Some meals and/or certain dishes will stay in your memory long after consumption. It can be the unique flavors, the setting and dining experience or even the plain and simple pleasure of a well-made dish. Last week, I had one of those memorable meals. Some of the backyard family gathered at a local museum for dinner and entertainment. It was memorable for the occasion (the backyard mom’s birthday), the musical accompaniment (a musician playing exotic sounding Latin American instruments; one which produced a growling jaguar sound transporting me to the rain forest) and the delicious food. I chose watermelon gazpacho for my first course and enjoyed it so much I decided to try and create it myself. Working from my memory of the ingredients listed on the menu as a starting board, I came up with this version, making a few changes and adjustments for my own tastes.
- pickled red onion (recipe follows)
- 1/2 watermelon
- balsamic reduction (recipe follows)
- cilantro, sliced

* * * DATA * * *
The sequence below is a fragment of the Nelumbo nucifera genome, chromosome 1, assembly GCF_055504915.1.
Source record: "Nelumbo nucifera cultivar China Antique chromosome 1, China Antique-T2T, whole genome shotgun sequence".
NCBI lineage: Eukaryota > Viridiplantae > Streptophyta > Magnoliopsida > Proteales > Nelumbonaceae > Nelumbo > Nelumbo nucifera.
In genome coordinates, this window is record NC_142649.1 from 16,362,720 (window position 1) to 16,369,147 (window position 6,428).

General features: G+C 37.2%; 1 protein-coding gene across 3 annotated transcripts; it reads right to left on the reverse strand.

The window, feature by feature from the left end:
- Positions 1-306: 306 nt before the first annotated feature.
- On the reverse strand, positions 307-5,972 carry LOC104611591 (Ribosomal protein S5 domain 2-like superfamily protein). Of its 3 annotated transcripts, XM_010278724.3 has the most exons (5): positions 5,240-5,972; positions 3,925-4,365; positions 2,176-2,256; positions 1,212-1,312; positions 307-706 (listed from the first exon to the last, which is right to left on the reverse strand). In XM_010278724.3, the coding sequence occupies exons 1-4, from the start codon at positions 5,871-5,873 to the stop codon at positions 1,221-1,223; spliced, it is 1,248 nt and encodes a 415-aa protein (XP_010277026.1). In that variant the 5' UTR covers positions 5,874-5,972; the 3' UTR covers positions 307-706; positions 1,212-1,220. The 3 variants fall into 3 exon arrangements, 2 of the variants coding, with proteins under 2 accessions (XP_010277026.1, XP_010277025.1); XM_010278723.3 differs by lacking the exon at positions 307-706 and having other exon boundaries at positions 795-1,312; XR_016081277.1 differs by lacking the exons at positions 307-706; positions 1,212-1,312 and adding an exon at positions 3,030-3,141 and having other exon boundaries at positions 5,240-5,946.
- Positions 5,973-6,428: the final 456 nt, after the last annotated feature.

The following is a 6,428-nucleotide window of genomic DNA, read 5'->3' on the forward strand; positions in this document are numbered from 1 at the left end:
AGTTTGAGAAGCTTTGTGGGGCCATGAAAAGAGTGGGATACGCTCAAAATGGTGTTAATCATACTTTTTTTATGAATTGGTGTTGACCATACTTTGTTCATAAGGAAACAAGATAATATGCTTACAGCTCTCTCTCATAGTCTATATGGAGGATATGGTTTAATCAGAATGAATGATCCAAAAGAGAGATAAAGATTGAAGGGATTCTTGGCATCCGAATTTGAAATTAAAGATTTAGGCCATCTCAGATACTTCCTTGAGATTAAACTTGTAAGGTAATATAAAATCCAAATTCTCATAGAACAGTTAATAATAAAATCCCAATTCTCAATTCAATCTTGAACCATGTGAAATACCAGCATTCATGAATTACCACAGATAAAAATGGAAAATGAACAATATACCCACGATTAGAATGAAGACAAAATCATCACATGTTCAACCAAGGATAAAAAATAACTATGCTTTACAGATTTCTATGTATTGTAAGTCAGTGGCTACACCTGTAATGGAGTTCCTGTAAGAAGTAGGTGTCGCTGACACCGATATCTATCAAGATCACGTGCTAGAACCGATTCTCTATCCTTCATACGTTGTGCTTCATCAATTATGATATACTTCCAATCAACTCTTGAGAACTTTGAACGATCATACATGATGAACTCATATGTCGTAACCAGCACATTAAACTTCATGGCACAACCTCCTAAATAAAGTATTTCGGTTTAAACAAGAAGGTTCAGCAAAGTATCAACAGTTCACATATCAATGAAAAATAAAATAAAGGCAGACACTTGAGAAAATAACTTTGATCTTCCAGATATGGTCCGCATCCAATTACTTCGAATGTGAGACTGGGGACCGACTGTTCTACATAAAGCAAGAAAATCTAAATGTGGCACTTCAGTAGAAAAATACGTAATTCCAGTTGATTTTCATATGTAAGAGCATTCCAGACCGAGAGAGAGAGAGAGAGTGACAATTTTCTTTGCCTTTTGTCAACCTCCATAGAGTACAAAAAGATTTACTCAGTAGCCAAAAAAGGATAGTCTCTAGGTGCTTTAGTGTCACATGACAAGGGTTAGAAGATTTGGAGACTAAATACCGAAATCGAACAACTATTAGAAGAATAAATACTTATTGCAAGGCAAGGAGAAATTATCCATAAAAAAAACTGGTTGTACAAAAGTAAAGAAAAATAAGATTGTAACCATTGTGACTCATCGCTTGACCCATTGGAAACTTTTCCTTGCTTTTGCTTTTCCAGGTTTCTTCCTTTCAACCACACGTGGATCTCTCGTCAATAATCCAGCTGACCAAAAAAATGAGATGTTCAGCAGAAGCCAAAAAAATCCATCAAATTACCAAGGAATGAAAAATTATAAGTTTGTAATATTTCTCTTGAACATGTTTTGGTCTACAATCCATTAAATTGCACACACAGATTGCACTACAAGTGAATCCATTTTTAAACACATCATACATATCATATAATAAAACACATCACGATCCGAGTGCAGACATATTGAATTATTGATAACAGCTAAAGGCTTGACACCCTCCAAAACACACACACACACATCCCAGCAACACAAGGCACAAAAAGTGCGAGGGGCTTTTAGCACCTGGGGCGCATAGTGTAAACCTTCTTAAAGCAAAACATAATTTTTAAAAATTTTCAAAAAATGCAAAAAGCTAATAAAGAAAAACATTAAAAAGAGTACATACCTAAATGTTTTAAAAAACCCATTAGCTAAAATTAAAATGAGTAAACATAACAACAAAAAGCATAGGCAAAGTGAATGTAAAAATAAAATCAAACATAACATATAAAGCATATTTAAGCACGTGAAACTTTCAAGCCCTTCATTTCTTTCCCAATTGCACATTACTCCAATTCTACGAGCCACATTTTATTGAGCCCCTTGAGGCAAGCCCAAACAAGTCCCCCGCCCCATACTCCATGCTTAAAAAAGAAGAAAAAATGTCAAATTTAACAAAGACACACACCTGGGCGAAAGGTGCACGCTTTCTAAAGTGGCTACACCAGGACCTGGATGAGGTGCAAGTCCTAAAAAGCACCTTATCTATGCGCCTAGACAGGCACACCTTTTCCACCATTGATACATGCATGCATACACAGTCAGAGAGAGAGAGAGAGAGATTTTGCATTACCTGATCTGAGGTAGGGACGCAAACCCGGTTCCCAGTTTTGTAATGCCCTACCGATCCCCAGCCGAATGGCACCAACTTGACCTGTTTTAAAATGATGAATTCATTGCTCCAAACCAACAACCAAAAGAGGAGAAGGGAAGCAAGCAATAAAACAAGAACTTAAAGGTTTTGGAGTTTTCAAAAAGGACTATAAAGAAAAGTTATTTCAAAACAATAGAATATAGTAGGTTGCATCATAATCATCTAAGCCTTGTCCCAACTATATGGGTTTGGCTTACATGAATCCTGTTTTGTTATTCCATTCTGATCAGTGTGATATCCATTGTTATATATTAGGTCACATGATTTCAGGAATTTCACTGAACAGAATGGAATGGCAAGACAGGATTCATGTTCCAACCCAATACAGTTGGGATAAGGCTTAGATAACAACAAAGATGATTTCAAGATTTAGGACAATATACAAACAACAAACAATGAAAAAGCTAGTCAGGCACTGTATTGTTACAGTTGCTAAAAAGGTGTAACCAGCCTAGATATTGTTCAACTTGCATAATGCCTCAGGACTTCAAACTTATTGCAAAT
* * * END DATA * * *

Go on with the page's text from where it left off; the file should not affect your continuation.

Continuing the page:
- piece of toasted bread to float on top if you choose
Cut the watermelon into chunks and place in a blender.
Whir at a medium speed, pushing down occasionally to move the pieces down to the blades, until the watermelon is a liquid, about 30 seconds. (This is a yummy drink on its own or with an added squeeze of lime.)
Place a few of the pickled onions on the bottom of the bowl
Pour the liquefied watermelon over the onions. Drizzle the balsamic reduction according to your taste, I use about 1/2 tsp per bowl of this size. Sprinkle sliced cilantro on top and lay a thin slice of toasty bread on the top if you choose and serve. Depending on the size of your bowls this recipe makes 4-6 servings.
- 1 cup water
- 1/2 cup apple cider vinegar
- 1 Tbsp sugar
- 1-1/2 tsp salt
- 1 red onion, thinly sliced
Mix liquids with salt and sugar and stir until dissolved. Pour over the onions in a jar. Sit at room temperature for 1 hour. Keeps in the refrigerator 2 weeks. Also, is a nice accompaniment to meat.
- 1 cup balsamic vinegar
- 1 Tbsp honey
Bring the balsamic and honey (in a heavy-bottomed, non-reactive saucepan) to a boil over medium heat. Adjust the heat to maintain a steady simmer and keep simmering until reduced to 1/3 cup and it becomes a honey-like consistency. (This takes about a half an hour and gives your house a strong vinegar odor but is worth it.)
Just the thing for adding refreshment to a summer evening of dining al fresco, watch out for the jaguars.
Happy Birthday again Mom!